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All About English Creative Writing

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Postby autumnbronze » Fri May 14, 2010 2:06 am

buds wrote:
Michteach wrote:For primary 1 kids, there are books like Usbourne young readers that I find quite good and I got them quite cheap at the mph sale:)


I second this recommendation! :celebrate:
Usborne books are good continuations from the simple K2 reads and
can help children move on to chapter books nicely. I have a variety of
Usborne books at home too! Worth the buy definitely.. :D


Yup, second that ... about Usborne readers :celebrate:

Just bought The Ulysses Level 2 reader and I read the whole book to my DS in 2 sittings. He was quite captivated by the story :D
Last edited by autumnbronze on Fri May 14, 2010 7:52 pm, edited 1 time in total.

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Postby Blobbi » Fri May 14, 2010 8:45 am

Michteach wrote:I found using phrases from storybooks very effective as I am feeding the kids continuously with good vocab and effective writing styles from a wide range of authors.

I could let you know what books are especially good for this if you are interested


Hi Michteach,

I'm rather confused about what makes good writing for top marks. Being of the old school, I just read my way to good marks in English. Compositions were done via osmosis, ie, I subconsciously absorbed whatever I read and probably reproduced snippets in my writing. So it was always extremely enjoyable - no need to study or work at it at all. I actually don't remember having to consciously learn what past perfect participles are :shock: (alright, I made the name up; something like that), but it wasn't a problem during exams either.

These days though, I'm stunned that there is such a thing as creative writing classes where kids copy "model compositions" and memorise key phrases.

Is it really necessary? My kid is only in P1, but going through kiasuparents, I'm getting a bit worried that I'm out of touch. :roll:

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Postby The Alternative Story » Fri May 14, 2010 11:00 am

Michteach wrote:Hi Pokemon,

No prob, btw I MUST tell you about something I just found: the education company that used to come to my school to sell books has now set up a Twitter account and they post phrases from storybooks and also interesting ways to help your child learn vocabulary, spelling, creative writing, science etc...it is so good, now I use what they post to teach my kids and my students love it! Very easy to follow..am so excited, I must tell everyone about it! :D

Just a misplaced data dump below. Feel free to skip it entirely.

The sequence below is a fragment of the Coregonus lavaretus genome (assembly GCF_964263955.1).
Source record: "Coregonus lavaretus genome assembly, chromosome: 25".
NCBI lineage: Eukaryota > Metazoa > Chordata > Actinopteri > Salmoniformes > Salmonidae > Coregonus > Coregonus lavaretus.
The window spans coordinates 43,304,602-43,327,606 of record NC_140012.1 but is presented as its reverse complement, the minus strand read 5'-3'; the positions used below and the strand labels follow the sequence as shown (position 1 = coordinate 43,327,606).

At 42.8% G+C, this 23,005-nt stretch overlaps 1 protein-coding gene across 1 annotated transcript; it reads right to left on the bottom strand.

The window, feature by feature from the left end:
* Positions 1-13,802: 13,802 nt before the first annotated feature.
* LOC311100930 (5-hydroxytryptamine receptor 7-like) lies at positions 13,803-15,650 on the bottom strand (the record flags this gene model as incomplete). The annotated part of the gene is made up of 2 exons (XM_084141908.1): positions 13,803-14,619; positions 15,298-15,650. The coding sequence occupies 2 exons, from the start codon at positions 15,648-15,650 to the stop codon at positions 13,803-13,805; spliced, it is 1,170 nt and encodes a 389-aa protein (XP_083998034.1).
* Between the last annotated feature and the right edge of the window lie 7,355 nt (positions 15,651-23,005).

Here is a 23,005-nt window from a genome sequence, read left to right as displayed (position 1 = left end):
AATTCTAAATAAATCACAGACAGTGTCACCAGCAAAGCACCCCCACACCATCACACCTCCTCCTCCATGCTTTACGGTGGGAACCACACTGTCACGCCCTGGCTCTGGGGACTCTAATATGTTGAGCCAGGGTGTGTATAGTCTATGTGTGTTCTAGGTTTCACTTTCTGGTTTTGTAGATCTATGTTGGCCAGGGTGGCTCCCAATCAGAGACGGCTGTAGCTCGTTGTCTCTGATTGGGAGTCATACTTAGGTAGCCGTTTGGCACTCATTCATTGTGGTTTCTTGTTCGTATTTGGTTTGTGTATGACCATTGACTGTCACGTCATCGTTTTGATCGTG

You can follow them after you have your own twitter account, the company name is The Alternative Story or you can follow them with their twitter name it is - TAlternativeS, if you have any probs, just pm me..I see if I can help with more detailed instructions..happy twitting!


Hi Michteach,

Thanks for the recommendation, we find using Twitter the best way to provide tips for parents and children to help them do well for English. In this way, the children can learn everyday from us and not just when they come for classes.

TAS

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Postby The Alternative Story » Fri May 14, 2010 11:09 am

buds wrote:Following someone on twitter is like leaving short quickie messages
almost like a live chat though most times not everyone, all at the
same time..

In KiasuParents we sorta have it too. :D ChiefKiasu has put up the
Recent Activity column feature where forummers can be updated
with short one liner updates from everyone and anyone, for eg.
from kudos for our portal articles, to latest comments on on our
articles, to simple quotes for the day if you wish..

We've had old timers kid around about the joke of the day..
Or ask if anyone has watched a certain movie and a handful of
our forummers also simply update their status as : ..... just married
today!

Latest for today looks like this..

Recent activity

•Jaslyn commented on Clementi
saying Primary School around
Clementi...

•rainbows commented on The Days
I Made My Mother Cry saying Thanks
Chief for sharing...

•concern2 gave Kudos! to sunflower
for Some thoughts about Chinese/Mother
Tongue and Educational Systems

•concern2 commented on Some thoughts
about Chinese/Mother Tongue and Educational
Systems saying I like your article...

•BigDevil gave Kudos! to ChiefKiasu for The
Days I Made My Mother Cry.

Btw, TAS ie. The Alternative Story is also a
registered forummer here in KiasuParents. :wink:
Mebbe if anyone has special questions for TAS, u
may alternatively send a PM to TAS. :celebrate:

TAS shared with us with some great book
recommendations in another thread. :love:

They offer occasional parents' workshops as well if
i recall correctly, for parents who mebbe interested
to know the basics of creative writing skills.

Just sharing. :wink:


Hi buds,

Thanks for the detailed information on Twitter and talking about us:). At this rate, even if you are not at TAS, you can enjoy our privileged card membership haha.